Although it looks to be the easiest way to move goods across the narrow river that separates the Vietnamese city of Mong Cai from China, there is surprisingly little traffic on the official border bridge.
Apart from a few Vietnamese tourists returning from China with cheap electronic goods and the odd truck passing through, there is little to suggest that the city is one of the busiest transit points for the extensive trade between these two Communist neighbours, which reached $36 billion last year.
The reason is clear to the naked eye. Just a few hundred meters away, in both directions, dozens of barges are landing every few minutes to ship contraband through the numerous illegal crossing points dotted along the river for miles in either direction.
In the past few years, Mong Cai has emerged as an international smuggling nexus, funnelling illegal goods from around the world to feed China’s soaring demand for everything from women to banned electronic waste products to tiger penis for use in traditional medicine. This illegal trade is extensive and well-organized and, remarkably, much of it takes place in plain sight.
The surge in smuggling mirrors the fast-developing trade relationship between the two countries. Vietnam exported $11 billion of mostly raw materials to its northern neighbor last year and imported $25 billion of finished goods, making China its biggest trading partner. These figures do not take into account the large quantities of smuggled goods, for which no reliable estimates exist.
There are many trade hubs along the Vietnam-China border but Mong Cai is one of the busiest. The physical ease of transporting goods across the river border, the city’s proximity to the Vietnamese port of Haiphong and the lack of local policing have made it attractive to organized criminals.
Although apparently tolerated by officials in Mong Cai, the situation in the city of 100,000 is causing growing international concern. As far away as Washington, London and The Hague, officials fear that the city’s lax border controls are being exploited by international criminal organizations and sabotaging efforts to fight environmental crime and people trafficking.
“The smuggling problem at Mong Cai seems to be getting worse,” says a western diplomat in Hanoi, who has traveled to the city to look into the problem. “We have no idea how much money they’re making but it must be huge and this can’t possibly be going on without the knowledge of the authorities.”
The UN Organization on Drugs and Crime says it is “very concerned about lax border controls at Mong Cai” where the open trade of illicit goods is benefiting organized criminal groups.
The local government claims that this trade is merely “transshipment” as most of these products do not originate in Vietnam. But western diplomats and international law enforcement officials say that transit countries such as Vietnam have a key role to play in breaking up international smuggling syndicates. And they believe the Vietnamese government is failing to tackle the problem.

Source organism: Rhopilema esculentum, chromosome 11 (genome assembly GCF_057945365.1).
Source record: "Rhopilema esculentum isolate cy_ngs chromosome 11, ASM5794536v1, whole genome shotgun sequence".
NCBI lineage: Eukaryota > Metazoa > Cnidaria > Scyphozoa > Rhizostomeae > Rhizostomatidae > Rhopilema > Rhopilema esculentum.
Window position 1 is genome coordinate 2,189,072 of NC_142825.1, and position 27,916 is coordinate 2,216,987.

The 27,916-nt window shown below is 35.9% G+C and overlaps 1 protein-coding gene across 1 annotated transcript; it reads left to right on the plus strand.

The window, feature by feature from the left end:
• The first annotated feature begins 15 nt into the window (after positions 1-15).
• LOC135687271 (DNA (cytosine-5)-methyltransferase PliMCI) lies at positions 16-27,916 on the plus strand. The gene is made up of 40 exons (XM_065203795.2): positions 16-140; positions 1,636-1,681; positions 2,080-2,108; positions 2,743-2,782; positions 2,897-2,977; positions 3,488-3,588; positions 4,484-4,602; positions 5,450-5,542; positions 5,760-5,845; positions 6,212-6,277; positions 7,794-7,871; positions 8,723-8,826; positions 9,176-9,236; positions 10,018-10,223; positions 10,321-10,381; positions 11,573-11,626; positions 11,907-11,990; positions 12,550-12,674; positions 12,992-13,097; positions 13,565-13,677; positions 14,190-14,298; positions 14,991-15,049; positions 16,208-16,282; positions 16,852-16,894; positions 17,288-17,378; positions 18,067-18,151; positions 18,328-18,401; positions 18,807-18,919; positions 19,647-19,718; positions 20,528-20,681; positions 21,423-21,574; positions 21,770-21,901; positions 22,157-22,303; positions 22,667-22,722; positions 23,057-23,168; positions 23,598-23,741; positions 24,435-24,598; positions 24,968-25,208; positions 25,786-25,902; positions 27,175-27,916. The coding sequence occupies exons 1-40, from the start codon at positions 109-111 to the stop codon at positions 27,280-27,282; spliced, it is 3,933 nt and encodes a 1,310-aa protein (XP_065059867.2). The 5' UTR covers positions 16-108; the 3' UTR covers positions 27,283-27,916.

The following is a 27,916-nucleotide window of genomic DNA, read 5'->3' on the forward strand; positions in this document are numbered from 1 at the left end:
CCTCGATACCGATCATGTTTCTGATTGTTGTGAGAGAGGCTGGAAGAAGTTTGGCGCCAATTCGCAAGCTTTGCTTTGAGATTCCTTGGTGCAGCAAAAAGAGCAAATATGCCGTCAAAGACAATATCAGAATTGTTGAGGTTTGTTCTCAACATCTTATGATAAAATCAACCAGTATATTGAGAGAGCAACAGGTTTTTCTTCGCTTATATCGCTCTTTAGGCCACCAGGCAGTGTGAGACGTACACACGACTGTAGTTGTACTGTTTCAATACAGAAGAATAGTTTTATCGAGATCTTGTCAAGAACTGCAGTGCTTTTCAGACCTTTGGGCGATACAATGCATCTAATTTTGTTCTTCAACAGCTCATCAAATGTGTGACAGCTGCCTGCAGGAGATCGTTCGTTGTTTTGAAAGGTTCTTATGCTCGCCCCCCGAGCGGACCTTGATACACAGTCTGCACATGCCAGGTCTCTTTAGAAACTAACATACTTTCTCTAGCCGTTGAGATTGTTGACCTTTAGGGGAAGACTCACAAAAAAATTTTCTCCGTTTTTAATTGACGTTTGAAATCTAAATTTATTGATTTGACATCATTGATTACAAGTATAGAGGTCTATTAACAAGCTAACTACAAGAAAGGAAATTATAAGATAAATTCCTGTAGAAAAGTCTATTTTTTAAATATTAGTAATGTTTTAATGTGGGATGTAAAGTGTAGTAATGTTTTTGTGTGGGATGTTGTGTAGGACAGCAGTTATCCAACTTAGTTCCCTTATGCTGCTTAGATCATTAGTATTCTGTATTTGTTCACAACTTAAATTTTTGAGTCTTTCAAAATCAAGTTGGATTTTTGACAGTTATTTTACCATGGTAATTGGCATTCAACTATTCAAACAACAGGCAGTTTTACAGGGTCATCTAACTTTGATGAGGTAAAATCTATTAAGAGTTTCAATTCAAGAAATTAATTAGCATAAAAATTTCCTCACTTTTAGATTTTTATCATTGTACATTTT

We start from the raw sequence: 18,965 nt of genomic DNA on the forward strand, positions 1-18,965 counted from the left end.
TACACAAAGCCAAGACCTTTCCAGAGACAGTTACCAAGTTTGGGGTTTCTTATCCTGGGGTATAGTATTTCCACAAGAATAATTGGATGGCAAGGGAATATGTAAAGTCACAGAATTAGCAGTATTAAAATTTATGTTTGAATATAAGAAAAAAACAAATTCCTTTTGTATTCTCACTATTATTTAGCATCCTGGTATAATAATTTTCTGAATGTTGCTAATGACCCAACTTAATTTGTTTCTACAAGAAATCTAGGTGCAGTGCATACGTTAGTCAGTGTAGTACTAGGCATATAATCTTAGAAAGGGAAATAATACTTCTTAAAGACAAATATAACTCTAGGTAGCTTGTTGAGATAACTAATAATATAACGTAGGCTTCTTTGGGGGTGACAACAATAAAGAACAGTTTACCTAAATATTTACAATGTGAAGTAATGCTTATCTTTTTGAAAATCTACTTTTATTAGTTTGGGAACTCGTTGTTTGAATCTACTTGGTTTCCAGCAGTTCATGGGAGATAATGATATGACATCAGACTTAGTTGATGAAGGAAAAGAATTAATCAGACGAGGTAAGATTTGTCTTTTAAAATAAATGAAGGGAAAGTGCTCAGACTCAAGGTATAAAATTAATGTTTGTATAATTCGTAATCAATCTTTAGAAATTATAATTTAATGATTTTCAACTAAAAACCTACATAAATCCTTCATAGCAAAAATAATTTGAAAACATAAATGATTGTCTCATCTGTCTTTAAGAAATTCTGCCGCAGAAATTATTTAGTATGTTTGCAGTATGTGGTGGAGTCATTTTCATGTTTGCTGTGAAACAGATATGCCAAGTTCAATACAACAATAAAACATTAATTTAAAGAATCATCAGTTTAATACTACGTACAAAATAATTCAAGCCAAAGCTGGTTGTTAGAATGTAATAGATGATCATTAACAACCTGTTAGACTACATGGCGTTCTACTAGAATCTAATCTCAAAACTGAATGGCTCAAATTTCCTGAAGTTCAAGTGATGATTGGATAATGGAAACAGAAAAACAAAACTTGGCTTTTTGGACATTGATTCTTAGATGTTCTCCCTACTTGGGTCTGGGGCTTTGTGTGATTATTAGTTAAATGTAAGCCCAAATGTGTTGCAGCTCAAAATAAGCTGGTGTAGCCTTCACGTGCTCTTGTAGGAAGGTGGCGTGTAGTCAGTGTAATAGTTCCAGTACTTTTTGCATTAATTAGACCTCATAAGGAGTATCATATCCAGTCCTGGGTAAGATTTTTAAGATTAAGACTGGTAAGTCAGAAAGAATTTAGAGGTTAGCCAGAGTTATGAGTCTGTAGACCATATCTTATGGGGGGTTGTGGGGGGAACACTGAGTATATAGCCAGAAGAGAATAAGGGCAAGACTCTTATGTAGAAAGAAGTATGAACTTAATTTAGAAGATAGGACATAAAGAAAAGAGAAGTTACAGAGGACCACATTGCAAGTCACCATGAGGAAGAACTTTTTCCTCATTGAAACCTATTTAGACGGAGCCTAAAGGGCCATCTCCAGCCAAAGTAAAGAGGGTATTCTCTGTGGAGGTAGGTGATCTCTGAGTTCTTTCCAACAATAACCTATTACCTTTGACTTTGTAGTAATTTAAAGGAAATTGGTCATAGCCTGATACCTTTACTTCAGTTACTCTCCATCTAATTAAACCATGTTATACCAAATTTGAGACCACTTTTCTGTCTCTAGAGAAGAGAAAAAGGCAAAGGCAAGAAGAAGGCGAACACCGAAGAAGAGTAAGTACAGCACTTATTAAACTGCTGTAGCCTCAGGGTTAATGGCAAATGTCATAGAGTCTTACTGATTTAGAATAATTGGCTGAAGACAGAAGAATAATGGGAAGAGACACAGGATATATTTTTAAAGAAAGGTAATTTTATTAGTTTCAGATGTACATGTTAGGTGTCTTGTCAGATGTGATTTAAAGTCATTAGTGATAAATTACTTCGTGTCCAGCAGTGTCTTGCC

Mong Cai has the feel of a 21st-century wild west. Residents say rival gangs armed with automatic weapons and grenades regularly clash with each other and the authorities.
“Mong Cai has developed very rapidly over the last 10 years because of trade,” says Vy Thi Lai, who sells Chinese-made shoes at the central market. “But there are many young people stealing, fighting and killing, using guns over small conflicts. It’s normal here.”
Much of the illegal trade is being driven by growing Chinese demand. Vietnamese women are wanted to work in the sex trade or as wives in a country suffering from a shortage of women of marriageable age. Exotic animals are highly prized, either as meat, as pets or for traditional medicine. Electronic waste such as old computer screens can be scavenged profitably for spare parts in China, albeit with adverse health and environmental consequences.
International law enforcement officials and diplomats say that security has been beefed up at China’s main ports in recent years, prompting smugglers to move contraband through the notoriously permeable Vietnamese port of Haiphong and then on to Mong Cai, 230km to the north. From here, it can easily be taken across the Ka Long river, which separates the city from China’s Guangxi province, without any official checks.
Observers of the smuggling trade say that as many as 1,500 vehicles traffic goods every day through the busiest unofficial crossings in Mong Cai, each paying border officials $10-$20 in bribes for right of passage.
Unofficial and illegal trade in Mong Cai accounts for as much as 98 percent of all cross-border traffic, says Scott Roberton, who heads the Vietnam office of the Wildlife Conservation Society, an international NGO that has been researching the problem since 2009 and recently presented its findings to the Vietnamese government.
The suspicion that corruption and collusion are fuelling illegal trade at Mong Cai is deeply embarrassing for the authoritarian, Communist governments of China and Vietnam. Neither country’s foreign ministry responded to requests for comment.
Nguyen Tien Dung, vice-chairman of the Mong Cai government, denies that smuggling is a big problem.
“On the Vietnamese side, everything is checked by customs at many points along the river,” he says. “What checks the Chinese do is their business, not ours.”